Despite becoming the all-time NCAA Division I FBS leader in rushing yards at San Diego State, Pumphrey appeared to lack any quickness or burst whatsoever. He was completely ineffective carrying the football for the Eagles, averaging 1.9 yards per attempt, and fared only marginally better as a receiver out of the backfield and return specialist.

The Eagles were undoubtedly tempted to cut their losses and release the fourth-round draft pick out of training camp. Instead, Pumphrey cracked the 53-man roster, then landed on injured reserve with a “torn hamstring” a short time later, resulting in a much-needed redshirt year.

It would be easy to write Pumphrey off after all of that, and many people have. Sure, he had an incredible college career, but the Mountain West Conference and the NFL are two different worlds.

Yet, there’s reason for the Eagles to hold out some hope for Pumphrey, whose redemption tour began Monday at OTAs.

This is the period of the offseason where Pumphrey can show coaches he’s bigger, stronger, faster than when he arrived. All the 23-year-old has been doing since September 2017, besides rehabbing from an injury, we’re told, is working out. Some improvement from a purely physical standpoint should be evident.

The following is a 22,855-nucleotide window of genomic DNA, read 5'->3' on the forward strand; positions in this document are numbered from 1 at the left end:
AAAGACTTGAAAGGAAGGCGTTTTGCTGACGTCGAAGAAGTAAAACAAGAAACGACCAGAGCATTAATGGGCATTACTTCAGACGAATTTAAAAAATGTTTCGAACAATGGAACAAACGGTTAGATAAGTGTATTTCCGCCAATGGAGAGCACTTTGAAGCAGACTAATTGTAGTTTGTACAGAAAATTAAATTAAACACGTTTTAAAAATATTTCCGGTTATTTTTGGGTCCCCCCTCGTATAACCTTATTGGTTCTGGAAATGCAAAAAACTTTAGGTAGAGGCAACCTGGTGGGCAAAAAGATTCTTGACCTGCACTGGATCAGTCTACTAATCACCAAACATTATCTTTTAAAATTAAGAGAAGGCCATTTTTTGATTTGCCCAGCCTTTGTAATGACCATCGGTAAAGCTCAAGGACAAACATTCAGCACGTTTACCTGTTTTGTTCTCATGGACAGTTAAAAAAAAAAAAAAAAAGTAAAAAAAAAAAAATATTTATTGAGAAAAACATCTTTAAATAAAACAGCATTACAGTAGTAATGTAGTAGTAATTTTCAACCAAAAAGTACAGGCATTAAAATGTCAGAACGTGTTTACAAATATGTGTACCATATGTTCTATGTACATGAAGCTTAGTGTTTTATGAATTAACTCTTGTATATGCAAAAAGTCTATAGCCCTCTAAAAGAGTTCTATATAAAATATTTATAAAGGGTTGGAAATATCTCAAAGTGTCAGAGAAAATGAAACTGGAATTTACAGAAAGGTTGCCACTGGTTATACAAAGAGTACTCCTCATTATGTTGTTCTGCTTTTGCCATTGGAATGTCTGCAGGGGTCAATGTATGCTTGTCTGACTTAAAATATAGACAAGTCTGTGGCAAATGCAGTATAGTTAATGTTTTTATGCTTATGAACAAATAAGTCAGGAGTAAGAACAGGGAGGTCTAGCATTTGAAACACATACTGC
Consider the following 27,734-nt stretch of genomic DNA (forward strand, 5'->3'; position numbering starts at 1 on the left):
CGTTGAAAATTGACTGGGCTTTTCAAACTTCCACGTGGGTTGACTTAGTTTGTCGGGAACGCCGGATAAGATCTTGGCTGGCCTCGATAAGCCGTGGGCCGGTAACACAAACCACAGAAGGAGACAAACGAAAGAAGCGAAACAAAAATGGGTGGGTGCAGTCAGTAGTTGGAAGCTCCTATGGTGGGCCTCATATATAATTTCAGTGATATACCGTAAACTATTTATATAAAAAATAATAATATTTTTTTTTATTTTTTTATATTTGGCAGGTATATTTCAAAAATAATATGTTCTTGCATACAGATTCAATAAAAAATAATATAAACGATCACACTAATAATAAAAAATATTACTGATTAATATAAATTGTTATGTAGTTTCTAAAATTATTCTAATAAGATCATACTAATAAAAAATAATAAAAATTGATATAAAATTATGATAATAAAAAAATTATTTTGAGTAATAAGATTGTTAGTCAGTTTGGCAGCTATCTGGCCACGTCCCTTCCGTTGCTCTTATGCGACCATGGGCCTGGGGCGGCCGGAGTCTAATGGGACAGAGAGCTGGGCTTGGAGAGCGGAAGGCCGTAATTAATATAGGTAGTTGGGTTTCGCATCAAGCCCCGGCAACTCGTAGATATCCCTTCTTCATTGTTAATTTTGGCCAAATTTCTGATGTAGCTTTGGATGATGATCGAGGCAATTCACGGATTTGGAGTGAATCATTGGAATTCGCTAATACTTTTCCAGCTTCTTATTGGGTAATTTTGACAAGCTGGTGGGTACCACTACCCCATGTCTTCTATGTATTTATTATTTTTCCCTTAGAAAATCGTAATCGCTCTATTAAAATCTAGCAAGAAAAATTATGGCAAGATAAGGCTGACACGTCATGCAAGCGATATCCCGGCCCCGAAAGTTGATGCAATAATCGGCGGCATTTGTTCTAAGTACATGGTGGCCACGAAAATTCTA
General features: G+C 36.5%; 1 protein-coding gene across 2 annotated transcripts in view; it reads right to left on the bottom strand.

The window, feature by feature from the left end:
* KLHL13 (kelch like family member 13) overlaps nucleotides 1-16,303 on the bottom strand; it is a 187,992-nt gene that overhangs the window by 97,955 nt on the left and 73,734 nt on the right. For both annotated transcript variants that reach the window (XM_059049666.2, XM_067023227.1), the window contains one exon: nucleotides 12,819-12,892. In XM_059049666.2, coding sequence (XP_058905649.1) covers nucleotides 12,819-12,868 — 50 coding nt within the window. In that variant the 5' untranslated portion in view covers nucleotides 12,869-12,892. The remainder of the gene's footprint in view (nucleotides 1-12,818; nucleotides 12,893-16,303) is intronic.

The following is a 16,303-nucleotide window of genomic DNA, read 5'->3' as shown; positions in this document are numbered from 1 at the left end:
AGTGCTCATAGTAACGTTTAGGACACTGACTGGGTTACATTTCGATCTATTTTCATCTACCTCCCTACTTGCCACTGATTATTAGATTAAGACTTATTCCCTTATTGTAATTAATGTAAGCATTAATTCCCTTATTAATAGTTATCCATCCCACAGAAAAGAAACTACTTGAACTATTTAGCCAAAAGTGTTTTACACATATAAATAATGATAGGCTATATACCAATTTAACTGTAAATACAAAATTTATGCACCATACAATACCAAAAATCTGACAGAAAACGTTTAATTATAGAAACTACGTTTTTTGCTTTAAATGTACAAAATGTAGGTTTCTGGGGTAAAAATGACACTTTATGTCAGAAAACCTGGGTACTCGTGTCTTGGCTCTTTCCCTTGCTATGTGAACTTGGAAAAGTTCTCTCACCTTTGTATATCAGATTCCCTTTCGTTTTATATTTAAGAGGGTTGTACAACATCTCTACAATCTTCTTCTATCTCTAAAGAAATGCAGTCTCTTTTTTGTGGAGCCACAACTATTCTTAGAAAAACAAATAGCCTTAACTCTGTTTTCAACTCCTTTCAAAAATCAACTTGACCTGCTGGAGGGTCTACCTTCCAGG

If Pumphrey has taken the necessary leaps, his rapid ascent up the Eagles’ depth chart is possible.

Only Jay Ajayi and Corey Clement have their roster spots set in stone, and the former is on the final year of his contract. Wendell Smallwood spent the latter half of last season on the inactive list. Darren Sproles could be re-signed, but is currently a free agent. The Eagles will likely select another running back in the draft next week, but Pumphrey can still carve out a role in 2018 or beyond.

It’s not outrageous to envision Pumphrey filling a Sproles-like role – a running back/receiver hybrid who plays situationally.

Keep in mind, Pumphrey did have a legitimate hamstring injury last summer that caused him to miss time in training camp. Not a lot of work was lost, but it’s unclear how that impacted his preseason performance. It at least might explain the seeming lack of athleticism, and was perhaps related to his IR trip.

Pumphrey’s size is another story, and may always be an issue. Then again, he wouldn't be the first person of small stature to carve out a niche in the NFL, or the last.

That isn’t going away anytime soon. However, if Pumphrey arrived at OTAs with a little more meat on his bones and a little more bounce to his step, he has the potential to turn some heads over the next few weeks.

Then, who knows. Maybe he’ll be in a position to compete for a roster spot come camp.